Learn Javascript First

The front-end space over the last six years or so has really heated up, you could say superheated. As browsers become more powerful, devices continually improved and innovation a constant thing, no language is more popular and widely used than Javascript.

And yet, as learning resources have become more easily accessible and coding boot camps have become a thing, newcomers are being taught to lean on frameworks and libraries straight out of the gate.

This puts some newcomers into an interesting situation. They might have a good grasp of React or Vue, but lack basic fundamental knowledge of the language itself. It is all well and good to rely on a library, but the moment it can’t do something you want to do, you’re stuck.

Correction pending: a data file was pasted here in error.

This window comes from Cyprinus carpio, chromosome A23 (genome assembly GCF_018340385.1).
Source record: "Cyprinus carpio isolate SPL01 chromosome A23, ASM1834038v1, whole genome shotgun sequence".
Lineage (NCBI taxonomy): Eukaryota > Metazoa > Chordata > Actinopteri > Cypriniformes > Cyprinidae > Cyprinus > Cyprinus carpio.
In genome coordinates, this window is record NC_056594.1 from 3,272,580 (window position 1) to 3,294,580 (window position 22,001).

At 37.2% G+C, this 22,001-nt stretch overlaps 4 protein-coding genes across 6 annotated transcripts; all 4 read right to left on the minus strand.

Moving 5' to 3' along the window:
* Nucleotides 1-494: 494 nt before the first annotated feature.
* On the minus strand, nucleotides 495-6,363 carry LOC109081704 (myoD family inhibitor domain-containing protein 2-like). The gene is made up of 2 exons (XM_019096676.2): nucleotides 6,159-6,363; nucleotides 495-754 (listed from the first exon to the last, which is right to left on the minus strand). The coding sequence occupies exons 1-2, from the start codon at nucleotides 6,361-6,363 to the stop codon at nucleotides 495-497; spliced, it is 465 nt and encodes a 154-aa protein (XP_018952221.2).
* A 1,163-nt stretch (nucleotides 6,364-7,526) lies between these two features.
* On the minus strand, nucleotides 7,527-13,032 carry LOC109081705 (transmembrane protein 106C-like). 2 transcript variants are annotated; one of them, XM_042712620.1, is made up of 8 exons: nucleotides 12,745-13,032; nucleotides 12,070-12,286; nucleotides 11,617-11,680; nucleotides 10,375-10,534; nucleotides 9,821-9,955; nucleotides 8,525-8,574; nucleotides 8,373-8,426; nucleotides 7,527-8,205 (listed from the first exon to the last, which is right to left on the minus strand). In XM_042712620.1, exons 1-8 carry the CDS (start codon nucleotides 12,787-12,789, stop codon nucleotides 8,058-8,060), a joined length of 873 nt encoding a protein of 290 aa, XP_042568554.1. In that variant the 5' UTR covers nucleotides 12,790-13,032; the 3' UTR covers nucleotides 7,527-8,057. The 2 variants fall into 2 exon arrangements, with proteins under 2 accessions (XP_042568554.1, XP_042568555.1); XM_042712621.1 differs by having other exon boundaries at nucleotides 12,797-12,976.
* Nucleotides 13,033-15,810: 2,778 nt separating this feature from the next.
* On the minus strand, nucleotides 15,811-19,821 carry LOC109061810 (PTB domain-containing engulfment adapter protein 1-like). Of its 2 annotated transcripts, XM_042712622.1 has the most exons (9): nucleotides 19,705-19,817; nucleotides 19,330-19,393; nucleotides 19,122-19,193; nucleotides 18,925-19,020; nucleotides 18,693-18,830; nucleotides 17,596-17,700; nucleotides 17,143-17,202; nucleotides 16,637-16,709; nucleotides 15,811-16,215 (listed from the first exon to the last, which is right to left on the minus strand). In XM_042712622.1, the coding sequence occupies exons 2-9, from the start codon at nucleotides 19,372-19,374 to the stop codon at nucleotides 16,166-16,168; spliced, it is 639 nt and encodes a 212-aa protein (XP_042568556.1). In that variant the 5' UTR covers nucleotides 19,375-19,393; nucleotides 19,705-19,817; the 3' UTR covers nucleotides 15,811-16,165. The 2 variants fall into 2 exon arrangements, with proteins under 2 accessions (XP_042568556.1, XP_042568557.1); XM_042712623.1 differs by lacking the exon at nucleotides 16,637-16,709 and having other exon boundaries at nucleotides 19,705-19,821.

While React and Vue might seem like safe bets, I can assure you that people said the same things about Knockout, ExtJS, AngularJS, jQuery and a whole list of other frameworks and libraries that have come and gone over the years.

People will tell you things are different these days, maybe they are. But what happens when Hype.js becomes the popular option and you’re forced to learn a new library with limited Javascript knowledge? You get left behind, that’s what happens.

The only constant is Javascript

The common theme here amongst these rising and falling trends when it comes to technology on the front-end is Javascript. While WebAssembly has high hopes of shifting some responsibility from Javascript, it will remain the number one choice for client-side scripting.

As tempting as it might be to learn React Hooks or try Vue 3, the more you rely on a tool and use it as a language crutch, the further you’re falling behind. Learn Javascript and the rest comes naturally.

If you are an experienced developer, you should be learning new frameworks and libraries, leverage your knowledge of Javascript to widen your skillset and pad out your C.V. If you’re a junior who graduates college or a coding boot camp, learn the language first.

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